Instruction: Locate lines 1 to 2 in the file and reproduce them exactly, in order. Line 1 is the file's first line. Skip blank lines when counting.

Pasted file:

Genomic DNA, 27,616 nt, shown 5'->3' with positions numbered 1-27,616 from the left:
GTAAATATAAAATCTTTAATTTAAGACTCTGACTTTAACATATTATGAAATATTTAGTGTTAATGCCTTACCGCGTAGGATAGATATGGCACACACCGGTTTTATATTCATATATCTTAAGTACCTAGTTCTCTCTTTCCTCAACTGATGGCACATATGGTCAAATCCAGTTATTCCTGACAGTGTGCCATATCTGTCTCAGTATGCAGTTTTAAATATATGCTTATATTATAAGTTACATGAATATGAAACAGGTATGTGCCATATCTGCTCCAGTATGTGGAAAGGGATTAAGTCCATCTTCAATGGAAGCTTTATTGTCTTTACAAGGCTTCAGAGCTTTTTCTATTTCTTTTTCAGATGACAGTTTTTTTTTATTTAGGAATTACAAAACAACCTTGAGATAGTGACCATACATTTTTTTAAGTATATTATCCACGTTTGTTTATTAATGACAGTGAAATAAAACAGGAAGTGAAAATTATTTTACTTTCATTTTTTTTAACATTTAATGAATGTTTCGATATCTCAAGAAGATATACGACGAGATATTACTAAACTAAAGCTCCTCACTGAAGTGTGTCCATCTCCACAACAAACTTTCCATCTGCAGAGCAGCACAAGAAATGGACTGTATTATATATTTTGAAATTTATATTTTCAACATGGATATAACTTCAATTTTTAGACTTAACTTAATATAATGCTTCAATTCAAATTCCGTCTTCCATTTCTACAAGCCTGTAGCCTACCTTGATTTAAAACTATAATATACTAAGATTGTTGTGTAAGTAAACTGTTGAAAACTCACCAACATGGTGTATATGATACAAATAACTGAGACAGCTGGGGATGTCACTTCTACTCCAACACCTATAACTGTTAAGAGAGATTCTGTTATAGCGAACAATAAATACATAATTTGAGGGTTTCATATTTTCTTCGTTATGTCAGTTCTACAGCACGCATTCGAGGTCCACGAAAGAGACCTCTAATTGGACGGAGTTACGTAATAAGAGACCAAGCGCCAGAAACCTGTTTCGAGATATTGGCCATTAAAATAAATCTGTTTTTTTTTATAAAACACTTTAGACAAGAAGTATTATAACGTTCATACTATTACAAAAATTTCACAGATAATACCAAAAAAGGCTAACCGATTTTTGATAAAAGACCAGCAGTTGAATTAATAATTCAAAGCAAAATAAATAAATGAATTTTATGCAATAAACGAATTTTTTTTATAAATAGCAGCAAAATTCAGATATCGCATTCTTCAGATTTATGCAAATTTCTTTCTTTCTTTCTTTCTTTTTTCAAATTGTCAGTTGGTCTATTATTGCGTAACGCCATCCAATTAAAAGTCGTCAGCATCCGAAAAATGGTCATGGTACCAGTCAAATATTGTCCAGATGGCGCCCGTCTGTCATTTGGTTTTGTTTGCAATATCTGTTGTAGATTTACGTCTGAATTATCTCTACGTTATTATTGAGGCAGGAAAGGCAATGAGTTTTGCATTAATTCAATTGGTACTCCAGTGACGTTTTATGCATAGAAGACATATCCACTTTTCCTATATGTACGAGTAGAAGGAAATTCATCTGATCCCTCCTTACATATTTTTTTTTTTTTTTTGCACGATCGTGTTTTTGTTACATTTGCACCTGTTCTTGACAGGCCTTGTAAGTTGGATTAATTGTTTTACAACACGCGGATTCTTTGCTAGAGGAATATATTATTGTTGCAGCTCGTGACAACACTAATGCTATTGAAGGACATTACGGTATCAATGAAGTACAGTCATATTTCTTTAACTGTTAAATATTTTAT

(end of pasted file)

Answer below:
Genomic DNA, 27,616 nt, shown 5'->3' with positions numbered 1-27,616 from the left:
GTAAATATAAAATCTTTAATTTAAGACTCTGACTTTAACATATTATGAAATATTTAGTGTTAATGCCTTACCGCGTAGGATAGATATGGCACACACCGGTTTTATATTCATATATCTTAAGTACCTAGTTCTCTCTTTCCTCAACTGATGGCACATATGGTCAAATCCAGTTATTCCTGACAGTGTGCCATATCTGTCTCAGTATGCAGTTTTAAATATATGCTTATATTATAAGTTACATGAATATGAAACAGGTATGTGCCATATCTGCTCCAGTATGTGGAAAGGGATTAAGTCCATCTTCAATGGAAGCTTTATTGTCTTTACAAGGCTTCAGAGCTTTTTCTATTTCTTTTTCAGATGACAGTTTTTTTTTATTTAGGAATTACAAAACAACCTTGAGATAGTGACCATACATTTTTTTAAGTATATTATCCACGTTTGTTTATTAATGACAGTGAAATAAAACAGGAAGTGAAAATTATTTTACTTTCATTTTTTTTAACATTTAATGAATGTTTCGATATCTCAAGAAGATATACGACGAGATATTACTAAACTAAAGCTCCTCACTGAAGTGTGTCCATCTCCACAACAAACTTTCCATCTGCAGAGCAGCACAAGAAATGGACTGTATTATATATTTTGAAATTTATATTTTCAACATGGATATAACTTCAATTTTTAGACTTAACTTAATATAATGCTTCAATTCAAATTCCGTCTTCCATTTCTACAAGCCTGTAGCCTACCTTGATTTAAAACTATAATATACTAAGATTGTTGTGTAAGTAAACTGTTGAAAACTCACCAACATGGTGTATATGATACAAATAACTGAGACAGCTGGGGATGTCACTTCTACTCCAACACCTATAACTGTTAAGAGAGATTCTGTTATAGCGAACAATAAATACATAATTTGAGGGTTTCATATTTTCTTCGTTATGTCAGTTCTACAGCACGCATTCGAGGTCCACGAAAGAGACCTCTAATTGGACGGAGTTACGTAATAAGAGACCAAGCGCCAGAAACCTGTTTCGAGATATTGGCCATTAAAATAAATCTGTTTTTTTTTATAAAACACTTTAGACAAGAAGTATTATAACGTTCATACTATTACAAAAATTTCACAGATAATACCAAAAAAGGCTAACCGATTTTTGATAAAAGACCAGCAGTTGAATTAATAATTCAAAGCAAAATAAATAAATGAATTTTATGCAATAAACGAATTTTTTTTATAAATAGCAGCAAAATTCAGATATCGCATTCTTCAGATTTATGCAAATTTCTTTCTTTCTTTCTTTCTTTTTTCAAATTGTCAGTTGGTCTATTATTGCGTAACGCCATCCAATTAAAAGTCGTCAGCATCCGAAAAATGGTCATGGTACCAGTCAAATATTGTCCAGATGGCGCCCGTCTGTCATTTGGTTTTGTTTGCAATATCTGTTGTAGATTTACGTCTGAATTATCTCTACGTTATTATTGAGGCAGGAAAGGCAATGAGTTTTGCATTAATTCAATTGGTACTCCAGTGACGTTTTATGCATAGAAGACATATCCACTTTTCCTATATGTACGAGTAGAAGGAAATTCATCTGATCCCTCCTTACATATTTTTTTTTTTTTTTTGCACGATCGTGTTTTTGTTACATTTGCACCTGTTCTTGACAGGCCTTGTAAGTTGGATTAATTGTTTTACAACACGCGGATTCTTTGCTAGAGGAATATATTATTGTTGCAGCTCGTGACAACACTAATGCTATTGAAGGACATTACGGTATCAATGAAGTACAGTCATATTTCTTTAACTGTTAAATATTTTAT